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Nilesh Raut
Nilesh Raut

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#Leetcode 1361: Validating Binary Tree Nodes (Medium)


When it comes to tackling complex problems in computer science, Leetcode is the go-to platform for many of us. Today, we're going to dive into one such problem, Leetcode 1361, titled "Validate Binary Tree Nodes." Don't let the 'medium' difficulty label intimidate you – we're here to break it down, step by step.

Leetcode 1361. Validate Binary Tree Nodes (Medium) : NileshBlog.Tech

Validate Binary Tree Nodes with Leetcode 1361 - Ensure your binary tree structure is accurate and error-free. Solve the challenge today!



Before we embark on this coding adventure, let's ensure we're on the same page. To tackle Leetcode 1361, it's helpful to have a basic understanding of binary trees and how they work. If you're unfamiliar with the concept, don't worry – we'll provide a quick refresher.

Understanding the Main Concept

The task at hand is to validate a binary tree. A binary tree is a hierarchical data structure that consists of nodes connected by edges. Each node can have, at most, two child nodes, a left child and a right child. For a binary tree to be valid, it must meet specific criteria:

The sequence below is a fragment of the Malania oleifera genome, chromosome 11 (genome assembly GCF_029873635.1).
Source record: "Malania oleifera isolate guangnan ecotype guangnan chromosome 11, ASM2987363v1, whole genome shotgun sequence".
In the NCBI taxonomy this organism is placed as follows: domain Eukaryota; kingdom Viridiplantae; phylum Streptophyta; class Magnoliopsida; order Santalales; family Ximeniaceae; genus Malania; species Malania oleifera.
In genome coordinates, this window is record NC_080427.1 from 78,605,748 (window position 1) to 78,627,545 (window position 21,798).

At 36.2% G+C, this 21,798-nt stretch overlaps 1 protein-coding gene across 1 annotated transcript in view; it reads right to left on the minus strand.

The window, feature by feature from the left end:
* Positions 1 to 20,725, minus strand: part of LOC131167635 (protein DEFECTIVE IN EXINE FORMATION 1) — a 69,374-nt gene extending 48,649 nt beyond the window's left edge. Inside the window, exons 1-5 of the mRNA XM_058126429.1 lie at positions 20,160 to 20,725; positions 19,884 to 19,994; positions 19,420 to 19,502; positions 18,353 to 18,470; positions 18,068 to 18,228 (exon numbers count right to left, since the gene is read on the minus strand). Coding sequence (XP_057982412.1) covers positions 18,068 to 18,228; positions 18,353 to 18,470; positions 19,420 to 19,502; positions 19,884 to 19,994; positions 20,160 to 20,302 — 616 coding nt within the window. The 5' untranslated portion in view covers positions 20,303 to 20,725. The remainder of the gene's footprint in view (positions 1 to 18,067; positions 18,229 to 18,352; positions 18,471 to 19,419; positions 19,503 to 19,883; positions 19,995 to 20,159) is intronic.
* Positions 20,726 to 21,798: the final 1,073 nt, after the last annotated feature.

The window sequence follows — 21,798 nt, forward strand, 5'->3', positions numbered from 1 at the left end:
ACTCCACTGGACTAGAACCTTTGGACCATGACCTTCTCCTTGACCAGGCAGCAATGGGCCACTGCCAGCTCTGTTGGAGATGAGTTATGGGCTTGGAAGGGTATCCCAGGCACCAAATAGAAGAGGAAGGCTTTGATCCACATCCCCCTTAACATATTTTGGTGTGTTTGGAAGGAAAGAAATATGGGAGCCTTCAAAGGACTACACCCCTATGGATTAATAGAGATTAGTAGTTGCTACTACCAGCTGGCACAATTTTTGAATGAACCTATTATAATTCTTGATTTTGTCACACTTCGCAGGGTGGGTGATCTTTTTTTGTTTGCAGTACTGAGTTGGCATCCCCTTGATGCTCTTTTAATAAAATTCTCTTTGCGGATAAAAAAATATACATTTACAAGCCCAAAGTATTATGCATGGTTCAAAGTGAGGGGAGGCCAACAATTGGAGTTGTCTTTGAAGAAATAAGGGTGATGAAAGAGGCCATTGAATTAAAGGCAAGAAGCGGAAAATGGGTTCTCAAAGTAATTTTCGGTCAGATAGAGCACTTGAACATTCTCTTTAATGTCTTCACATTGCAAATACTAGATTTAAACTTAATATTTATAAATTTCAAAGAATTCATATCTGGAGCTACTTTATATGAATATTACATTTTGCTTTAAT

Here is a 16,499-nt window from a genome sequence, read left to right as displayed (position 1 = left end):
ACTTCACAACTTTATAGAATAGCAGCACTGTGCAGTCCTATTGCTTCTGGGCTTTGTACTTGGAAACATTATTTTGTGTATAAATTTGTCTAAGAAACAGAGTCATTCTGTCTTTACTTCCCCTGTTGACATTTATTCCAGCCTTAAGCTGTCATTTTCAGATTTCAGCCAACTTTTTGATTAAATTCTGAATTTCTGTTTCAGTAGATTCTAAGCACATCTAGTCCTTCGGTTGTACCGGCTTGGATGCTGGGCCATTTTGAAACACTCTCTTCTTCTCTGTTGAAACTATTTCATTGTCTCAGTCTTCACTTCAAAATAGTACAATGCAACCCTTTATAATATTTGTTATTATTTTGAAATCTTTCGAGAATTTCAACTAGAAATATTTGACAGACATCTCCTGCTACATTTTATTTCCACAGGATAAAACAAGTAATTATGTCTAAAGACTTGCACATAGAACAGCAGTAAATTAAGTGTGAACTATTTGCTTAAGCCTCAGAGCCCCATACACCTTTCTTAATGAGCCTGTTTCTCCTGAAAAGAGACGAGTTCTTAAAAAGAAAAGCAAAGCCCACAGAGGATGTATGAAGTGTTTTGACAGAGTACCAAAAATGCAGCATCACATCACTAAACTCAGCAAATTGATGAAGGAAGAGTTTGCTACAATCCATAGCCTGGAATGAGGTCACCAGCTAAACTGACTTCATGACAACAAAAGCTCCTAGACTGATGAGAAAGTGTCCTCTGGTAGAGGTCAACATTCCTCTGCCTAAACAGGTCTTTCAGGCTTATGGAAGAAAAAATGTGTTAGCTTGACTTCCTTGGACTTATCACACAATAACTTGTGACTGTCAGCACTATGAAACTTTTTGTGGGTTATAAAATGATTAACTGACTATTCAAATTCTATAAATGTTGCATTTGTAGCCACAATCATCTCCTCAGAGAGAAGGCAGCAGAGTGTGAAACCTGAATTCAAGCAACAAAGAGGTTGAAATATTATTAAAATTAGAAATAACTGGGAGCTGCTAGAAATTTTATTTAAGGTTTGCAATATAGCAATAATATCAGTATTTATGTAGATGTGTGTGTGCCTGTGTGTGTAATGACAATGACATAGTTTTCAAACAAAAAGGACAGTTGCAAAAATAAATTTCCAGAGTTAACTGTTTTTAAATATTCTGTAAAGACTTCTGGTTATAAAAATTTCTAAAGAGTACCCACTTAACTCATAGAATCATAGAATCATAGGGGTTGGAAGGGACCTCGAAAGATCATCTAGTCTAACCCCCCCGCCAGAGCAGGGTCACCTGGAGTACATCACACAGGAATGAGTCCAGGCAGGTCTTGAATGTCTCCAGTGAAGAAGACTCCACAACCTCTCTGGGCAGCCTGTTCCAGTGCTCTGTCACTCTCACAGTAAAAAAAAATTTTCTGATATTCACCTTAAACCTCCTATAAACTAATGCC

1. There should be exactly one root node.
  2. Each node, except the root, should have exactly one parent.
  3. There should be no cycles (i.e., no loops) in the tree.
  4. The tree should be connected, meaning every node can be reached from the root node.

Now, let's translate these criteria into a coding problem.

Explaining with an Example

Let's take a simple example to illustrate this. Suppose we have the following tree:

      / \
     2   3
    / \
   1   4
Enter fullscreen mode Exit fullscreen mode

In this case, node 0 is the root, and it has two children, 2 and 3. Node 2, in turn, has children 1 and 4. This tree satisfies all the criteria for a valid binary tree.

Step-by-Step Example

To validate whether a given set of nodes forms a binary tree, we can follow these steps:

  1. Initialize two arrays to keep track of parent and children for each node.
  2. Iterate through all nodes and their children.
  3. For each node, check if it has more than one parent. If so, it's not a valid binary tree.
  4. For each child, check if it has more than one parent. If so, it's not a valid binary tree either.
  5. Check if there is exactly one node with no parent; this should be the root.
  6. Ensure that the root node can reach all other nodes.

By following these steps, you can tackle Leetcode 1361: Validating Binary Tree Nodes and conquer the world of binary trees. Happy coding!

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